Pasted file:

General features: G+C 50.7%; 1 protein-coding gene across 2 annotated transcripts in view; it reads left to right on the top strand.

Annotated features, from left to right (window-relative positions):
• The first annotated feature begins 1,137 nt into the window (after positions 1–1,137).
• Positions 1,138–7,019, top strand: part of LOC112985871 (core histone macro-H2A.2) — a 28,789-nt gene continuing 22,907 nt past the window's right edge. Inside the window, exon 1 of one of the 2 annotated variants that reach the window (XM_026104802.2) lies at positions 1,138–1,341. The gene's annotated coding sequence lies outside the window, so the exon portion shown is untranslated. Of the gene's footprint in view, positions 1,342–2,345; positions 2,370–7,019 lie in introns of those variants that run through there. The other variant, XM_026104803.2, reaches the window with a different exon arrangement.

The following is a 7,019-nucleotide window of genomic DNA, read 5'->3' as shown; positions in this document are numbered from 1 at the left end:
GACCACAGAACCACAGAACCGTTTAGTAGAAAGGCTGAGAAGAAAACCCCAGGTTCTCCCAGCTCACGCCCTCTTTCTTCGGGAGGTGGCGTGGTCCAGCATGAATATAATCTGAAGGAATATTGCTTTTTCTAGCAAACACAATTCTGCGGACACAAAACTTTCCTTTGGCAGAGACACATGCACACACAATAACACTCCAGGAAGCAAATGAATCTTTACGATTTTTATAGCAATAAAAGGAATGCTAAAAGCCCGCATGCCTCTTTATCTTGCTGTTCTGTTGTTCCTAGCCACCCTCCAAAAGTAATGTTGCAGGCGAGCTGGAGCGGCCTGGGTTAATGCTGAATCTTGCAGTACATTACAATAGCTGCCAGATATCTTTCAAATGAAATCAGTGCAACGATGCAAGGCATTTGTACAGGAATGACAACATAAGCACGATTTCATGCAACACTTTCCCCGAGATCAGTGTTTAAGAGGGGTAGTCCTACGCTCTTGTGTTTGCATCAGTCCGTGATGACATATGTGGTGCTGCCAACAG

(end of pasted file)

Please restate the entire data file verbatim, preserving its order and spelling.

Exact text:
General features: G+C 50.7%; 1 protein-coding gene across 2 annotated transcripts in view; it reads left to right on the top strand.

Annotated features, from left to right (window-relative positions):
• The first annotated feature begins 1,137 nt into the window (after positions 1–1,137).
• Positions 1,138–7,019, top strand: part of LOC112985871 (core histone macro-H2A.2) — a 28,789-nt gene continuing 22,907 nt past the window's right edge. Inside the window, exon 1 of one of the 2 annotated variants that reach the window (XM_026104802.2) lies at positions 1,138–1,341. The gene's annotated coding sequence lies outside the window, so the exon portion shown is untranslated. Of the gene's footprint in view, positions 1,342–2,345; positions 2,370–7,019 lie in introns of those variants that run through there. The other variant, XM_026104803.2, reaches the window with a different exon arrangement.

The following is a 7,019-nucleotide window of genomic DNA, read 5'->3' as shown; positions in this document are numbered from 1 at the left end:
GACCACAGAACCACAGAACCGTTTAGTAGAAAGGCTGAGAAGAAAACCCCAGGTTCTCCCAGCTCACGCCCTCTTTCTTCGGGAGGTGGCGTGGTCCAGCATGAATATAATCTGAAGGAATATTGCTTTTTCTAGCAAACACAATTCTGCGGACACAAAACTTTCCTTTGGCAGAGACACATGCACACACAATAACACTCCAGGAAGCAAATGAATCTTTACGATTTTTATAGCAATAAAAGGAATGCTAAAAGCCCGCATGCCTCTTTATCTTGCTGTTCTGTTGTTCCTAGCCACCCTCCAAAAGTAATGTTGCAGGCGAGCTGGAGCGGCCTGGGTTAATGCTGAATCTTGCAGTACATTACAATAGCTGCCAGATATCTTTCAAATGAAATCAGTGCAACGATGCAAGGCATTTGTACAGGAATGACAACATAAGCACGATTTCATGCAACACTTTCCCCGAGATCAGTGTTTAAGAGGGGTAGTCCTACGCTCTTGTGTTTGCATCAGTCCGTGATGACATATGTGGTGCTGCCAACAG